Continued from “The First Time Ever I Saw Your Face”
The next few times I ventured to the barn I sat with Gramps. By the second visit I decided I could not stand his name. Rescue organizations often make up names on the spot, never intending them to be kept, especially if they do not know the animals’ name. I suspect he was called “gramps” because he was an old horse.
“What do you want me to call you?” Gramps responded as he usually did when I talked to him by studying my face trying to understand. A lot of horses will look you in the eye and hold your gaze, and it is a wonderful feeling of connection when they do. But Gramps did more than that, he studied my facial expressions in a way similar to how people study each other’s faces searching for meaning and hidden emotions. He was trying to read me; that much was clear.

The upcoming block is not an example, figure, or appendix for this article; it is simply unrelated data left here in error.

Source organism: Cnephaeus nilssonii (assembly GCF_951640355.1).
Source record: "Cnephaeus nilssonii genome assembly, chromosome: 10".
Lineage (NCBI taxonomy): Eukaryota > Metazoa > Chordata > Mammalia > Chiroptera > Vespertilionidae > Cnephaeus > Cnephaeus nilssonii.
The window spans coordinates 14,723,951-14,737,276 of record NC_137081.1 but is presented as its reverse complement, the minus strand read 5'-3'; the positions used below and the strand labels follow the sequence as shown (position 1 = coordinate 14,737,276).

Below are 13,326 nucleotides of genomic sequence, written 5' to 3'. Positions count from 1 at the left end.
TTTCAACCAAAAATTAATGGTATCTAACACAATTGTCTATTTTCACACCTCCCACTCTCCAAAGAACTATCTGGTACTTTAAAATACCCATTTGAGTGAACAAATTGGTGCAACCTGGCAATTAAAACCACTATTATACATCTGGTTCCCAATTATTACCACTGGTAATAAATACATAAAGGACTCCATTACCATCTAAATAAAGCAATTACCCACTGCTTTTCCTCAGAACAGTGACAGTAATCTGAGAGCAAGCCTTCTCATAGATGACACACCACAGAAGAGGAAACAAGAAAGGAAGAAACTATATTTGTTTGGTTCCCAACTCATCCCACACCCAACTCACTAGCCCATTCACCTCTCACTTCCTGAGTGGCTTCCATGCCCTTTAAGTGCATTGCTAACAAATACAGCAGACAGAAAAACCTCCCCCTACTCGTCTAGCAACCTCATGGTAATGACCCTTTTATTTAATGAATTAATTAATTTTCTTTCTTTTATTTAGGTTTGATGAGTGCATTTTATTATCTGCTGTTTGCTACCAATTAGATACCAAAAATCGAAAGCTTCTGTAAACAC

I had given some thought to the name thing the previous night.
“How about Bob Marley?” I half joked. For whatever reason when I Google searched “horse names” that one came up a surprising number of times.
Gramps was not interested and pulled his head back into his stall to sniff for possible pieces of missed hay.
“Blaze?” After a horse in a book I loved as a child.
I rambled a list of several more possible names.
Finally, I offered, “Charlie?”
With this suggestion, the horse responded. He put his head up and looked at me, spitting out a mouthful of bedding that apparently did not have any hay bits left.
“Charlie?” I asked a second time. I liked it; my mom would sometimes say I looked like a lonesome Charlie when I was blue. He did look lonely.
He nickered softly, before returning to his treasure hunt for lost pieces of hay.
I took that as a yes, and began calling him Charlie from that moment on.